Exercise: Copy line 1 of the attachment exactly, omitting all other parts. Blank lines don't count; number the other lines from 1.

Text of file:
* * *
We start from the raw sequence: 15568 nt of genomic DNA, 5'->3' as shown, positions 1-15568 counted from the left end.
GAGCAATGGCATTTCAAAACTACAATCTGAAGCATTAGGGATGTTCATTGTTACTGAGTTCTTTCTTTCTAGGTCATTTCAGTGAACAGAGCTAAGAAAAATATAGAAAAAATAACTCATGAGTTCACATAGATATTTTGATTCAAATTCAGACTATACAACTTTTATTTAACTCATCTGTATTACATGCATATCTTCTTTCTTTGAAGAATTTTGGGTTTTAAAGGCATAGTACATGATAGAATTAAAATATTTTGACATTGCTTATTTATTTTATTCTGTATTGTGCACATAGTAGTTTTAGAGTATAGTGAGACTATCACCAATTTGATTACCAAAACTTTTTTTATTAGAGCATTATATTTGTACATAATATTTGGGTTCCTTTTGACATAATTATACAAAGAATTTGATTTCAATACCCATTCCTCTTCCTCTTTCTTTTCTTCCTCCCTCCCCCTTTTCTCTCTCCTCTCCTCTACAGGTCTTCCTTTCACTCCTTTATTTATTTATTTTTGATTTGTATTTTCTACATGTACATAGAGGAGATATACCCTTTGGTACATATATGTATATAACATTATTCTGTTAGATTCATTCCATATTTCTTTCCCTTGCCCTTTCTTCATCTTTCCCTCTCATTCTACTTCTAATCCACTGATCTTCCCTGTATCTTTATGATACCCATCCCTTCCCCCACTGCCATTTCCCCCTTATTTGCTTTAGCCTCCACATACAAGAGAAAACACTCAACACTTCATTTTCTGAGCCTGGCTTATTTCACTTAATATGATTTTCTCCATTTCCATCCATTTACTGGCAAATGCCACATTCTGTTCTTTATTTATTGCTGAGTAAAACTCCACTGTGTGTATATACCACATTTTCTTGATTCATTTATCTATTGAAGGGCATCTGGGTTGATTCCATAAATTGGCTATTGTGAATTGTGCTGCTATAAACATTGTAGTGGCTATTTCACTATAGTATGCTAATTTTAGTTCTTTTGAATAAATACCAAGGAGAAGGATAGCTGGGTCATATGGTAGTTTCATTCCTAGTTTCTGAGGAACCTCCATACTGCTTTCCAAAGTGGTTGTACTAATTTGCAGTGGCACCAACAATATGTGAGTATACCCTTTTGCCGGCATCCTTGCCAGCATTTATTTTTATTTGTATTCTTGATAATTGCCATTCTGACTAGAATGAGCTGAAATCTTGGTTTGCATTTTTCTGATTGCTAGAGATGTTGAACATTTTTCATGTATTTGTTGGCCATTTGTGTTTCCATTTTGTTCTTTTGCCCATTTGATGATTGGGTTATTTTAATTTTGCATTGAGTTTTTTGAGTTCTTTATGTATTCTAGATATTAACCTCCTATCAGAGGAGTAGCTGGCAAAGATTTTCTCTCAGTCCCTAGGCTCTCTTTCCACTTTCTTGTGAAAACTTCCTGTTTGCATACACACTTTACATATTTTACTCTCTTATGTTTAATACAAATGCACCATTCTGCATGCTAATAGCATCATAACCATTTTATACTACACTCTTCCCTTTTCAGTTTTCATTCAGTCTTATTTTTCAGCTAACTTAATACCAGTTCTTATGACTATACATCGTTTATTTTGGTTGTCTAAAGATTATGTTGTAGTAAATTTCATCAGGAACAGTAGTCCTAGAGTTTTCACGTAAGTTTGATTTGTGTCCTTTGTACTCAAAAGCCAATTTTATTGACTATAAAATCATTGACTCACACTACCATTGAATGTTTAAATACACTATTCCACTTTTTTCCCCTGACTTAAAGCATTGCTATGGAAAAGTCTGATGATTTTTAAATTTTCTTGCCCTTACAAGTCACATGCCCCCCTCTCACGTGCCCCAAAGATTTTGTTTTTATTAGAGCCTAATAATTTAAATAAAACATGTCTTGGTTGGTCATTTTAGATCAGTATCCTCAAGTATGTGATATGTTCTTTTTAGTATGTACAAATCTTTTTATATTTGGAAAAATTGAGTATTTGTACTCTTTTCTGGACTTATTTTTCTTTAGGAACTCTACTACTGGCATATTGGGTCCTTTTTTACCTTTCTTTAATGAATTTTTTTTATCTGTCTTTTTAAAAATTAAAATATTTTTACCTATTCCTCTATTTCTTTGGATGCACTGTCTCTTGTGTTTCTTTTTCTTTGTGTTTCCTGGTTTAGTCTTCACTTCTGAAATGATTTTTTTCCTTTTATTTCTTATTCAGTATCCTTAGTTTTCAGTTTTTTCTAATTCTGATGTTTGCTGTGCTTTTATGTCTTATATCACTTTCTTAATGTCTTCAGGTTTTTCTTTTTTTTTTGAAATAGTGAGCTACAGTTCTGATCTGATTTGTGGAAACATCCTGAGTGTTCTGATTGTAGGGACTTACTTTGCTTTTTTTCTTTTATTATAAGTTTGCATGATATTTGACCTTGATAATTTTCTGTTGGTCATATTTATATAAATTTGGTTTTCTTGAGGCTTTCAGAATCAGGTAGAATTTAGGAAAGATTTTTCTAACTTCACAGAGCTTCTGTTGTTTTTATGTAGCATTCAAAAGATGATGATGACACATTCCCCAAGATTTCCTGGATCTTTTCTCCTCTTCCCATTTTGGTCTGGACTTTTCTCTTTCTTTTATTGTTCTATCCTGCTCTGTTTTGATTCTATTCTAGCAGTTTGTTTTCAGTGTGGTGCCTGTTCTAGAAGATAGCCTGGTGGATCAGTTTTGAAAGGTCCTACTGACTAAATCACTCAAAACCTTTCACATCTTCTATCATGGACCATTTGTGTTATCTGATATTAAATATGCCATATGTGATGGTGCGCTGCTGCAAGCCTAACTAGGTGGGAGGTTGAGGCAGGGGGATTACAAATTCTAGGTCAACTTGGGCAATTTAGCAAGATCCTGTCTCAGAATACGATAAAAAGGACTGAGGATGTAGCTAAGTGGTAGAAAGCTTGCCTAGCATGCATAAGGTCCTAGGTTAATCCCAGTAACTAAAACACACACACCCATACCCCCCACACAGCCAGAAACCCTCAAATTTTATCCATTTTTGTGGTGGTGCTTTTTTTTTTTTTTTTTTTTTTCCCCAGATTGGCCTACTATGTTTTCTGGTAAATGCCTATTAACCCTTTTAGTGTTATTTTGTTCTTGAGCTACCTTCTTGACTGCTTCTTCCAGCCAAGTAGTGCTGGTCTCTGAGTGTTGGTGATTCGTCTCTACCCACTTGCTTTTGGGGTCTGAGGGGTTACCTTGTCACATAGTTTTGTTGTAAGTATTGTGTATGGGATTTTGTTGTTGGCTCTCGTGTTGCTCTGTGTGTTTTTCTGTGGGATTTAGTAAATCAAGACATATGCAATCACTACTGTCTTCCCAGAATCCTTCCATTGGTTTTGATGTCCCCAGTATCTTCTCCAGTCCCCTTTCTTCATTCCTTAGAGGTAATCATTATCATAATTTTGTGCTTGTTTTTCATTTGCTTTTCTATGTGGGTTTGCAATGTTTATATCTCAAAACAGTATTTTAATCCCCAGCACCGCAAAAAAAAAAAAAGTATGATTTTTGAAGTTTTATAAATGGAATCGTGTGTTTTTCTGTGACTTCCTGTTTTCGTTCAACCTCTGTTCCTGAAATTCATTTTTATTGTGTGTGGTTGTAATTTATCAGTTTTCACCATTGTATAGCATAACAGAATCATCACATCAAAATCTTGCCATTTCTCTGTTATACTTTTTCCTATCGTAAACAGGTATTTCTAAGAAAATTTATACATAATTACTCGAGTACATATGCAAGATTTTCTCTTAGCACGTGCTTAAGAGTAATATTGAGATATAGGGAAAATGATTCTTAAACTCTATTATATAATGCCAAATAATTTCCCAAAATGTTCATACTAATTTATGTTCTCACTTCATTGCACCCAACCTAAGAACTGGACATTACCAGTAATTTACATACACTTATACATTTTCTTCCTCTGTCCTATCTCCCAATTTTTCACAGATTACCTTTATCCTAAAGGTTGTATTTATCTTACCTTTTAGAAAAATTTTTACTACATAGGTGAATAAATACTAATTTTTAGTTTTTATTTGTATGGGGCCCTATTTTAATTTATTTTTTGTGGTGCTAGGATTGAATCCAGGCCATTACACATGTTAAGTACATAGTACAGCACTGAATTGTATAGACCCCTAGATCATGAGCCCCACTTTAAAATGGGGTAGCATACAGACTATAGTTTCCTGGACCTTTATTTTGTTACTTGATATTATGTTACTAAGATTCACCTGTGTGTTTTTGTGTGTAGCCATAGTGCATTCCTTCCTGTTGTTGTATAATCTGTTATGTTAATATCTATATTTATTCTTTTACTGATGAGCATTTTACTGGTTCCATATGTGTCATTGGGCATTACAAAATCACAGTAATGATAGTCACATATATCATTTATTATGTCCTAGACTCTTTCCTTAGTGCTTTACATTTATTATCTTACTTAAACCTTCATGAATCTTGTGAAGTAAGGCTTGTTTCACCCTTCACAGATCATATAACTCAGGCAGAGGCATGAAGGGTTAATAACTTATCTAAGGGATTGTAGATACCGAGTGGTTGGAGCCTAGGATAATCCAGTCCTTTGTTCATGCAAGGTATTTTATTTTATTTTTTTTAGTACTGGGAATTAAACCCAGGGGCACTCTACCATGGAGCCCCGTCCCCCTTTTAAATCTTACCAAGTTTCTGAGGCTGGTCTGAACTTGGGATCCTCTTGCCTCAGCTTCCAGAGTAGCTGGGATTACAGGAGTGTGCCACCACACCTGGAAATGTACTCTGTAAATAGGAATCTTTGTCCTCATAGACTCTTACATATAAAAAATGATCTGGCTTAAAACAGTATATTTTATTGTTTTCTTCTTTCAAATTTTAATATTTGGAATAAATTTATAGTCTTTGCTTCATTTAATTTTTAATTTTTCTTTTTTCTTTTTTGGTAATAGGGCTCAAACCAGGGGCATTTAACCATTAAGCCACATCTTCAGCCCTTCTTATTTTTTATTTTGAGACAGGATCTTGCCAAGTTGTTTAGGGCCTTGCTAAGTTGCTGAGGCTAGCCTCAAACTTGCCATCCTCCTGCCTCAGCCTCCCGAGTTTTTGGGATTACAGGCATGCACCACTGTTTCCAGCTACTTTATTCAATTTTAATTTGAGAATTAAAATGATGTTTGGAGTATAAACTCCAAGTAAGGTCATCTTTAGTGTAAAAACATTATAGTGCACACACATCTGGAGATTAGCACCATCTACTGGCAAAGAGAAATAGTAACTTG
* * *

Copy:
We start from the raw sequence: 15568 nt of genomic DNA, 5'->3' as shown, positions 1-15568 counted from the left end.